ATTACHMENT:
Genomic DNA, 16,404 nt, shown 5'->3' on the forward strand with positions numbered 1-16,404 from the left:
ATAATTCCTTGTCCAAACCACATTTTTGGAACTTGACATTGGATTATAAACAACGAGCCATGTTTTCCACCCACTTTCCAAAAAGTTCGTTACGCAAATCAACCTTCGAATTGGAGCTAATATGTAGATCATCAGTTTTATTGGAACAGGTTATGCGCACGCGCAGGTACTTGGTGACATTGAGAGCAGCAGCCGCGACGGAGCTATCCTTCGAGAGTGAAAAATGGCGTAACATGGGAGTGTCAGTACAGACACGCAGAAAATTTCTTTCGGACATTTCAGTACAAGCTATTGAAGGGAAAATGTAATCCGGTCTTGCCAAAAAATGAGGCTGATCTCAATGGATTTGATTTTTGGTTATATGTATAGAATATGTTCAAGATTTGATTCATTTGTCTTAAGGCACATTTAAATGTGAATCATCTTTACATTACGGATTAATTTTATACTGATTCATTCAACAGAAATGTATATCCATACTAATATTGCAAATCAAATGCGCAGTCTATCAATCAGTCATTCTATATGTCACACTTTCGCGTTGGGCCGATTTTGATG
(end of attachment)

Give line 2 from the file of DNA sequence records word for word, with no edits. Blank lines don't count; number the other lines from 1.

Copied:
ATAATTCCTTGTCCAAACCACATTTTTGGAACTTGACATTGGATTATAAACAACGAGCCATGTTTTCCACCCACTTTCCAAAAAGTTCGTTACGCAAATCAACCTTCGAATTGGAGCTAATATGTAGATCATCAGTTTTATTGGAACAGGTTATGCGCACGCGCAGGTACTTGGTGACATTGAGAGCAGCAGCCGCGACGGAGCTATCCTTCGAGAGTGAAAAATGGCGTAACATGGGAGTGTCAGTACAGACACGCAGAAAATTTCTTTCGGACATTTCAGTACAAGCTATTGAAGGGAAAATGTAATCCGGTCTTGCCAAAAAATGAGGCTGATCTCAATGGATTTGATTTTTGGTTATATGTATAGAATATGTTCAAGATTTGATTCATTTGTCTTAAGGCACATTTAAATGTGAATCATCTTTACATTACGGATTAATTTTATACTGATTCATTCAACAGAAATGTATATCCATACTAATATTGCAAATCAAATGCGCAGTCTATCAATCAGTCATTCTATATGTCACACTTTCGCGTTGGGCCGATTTTGATG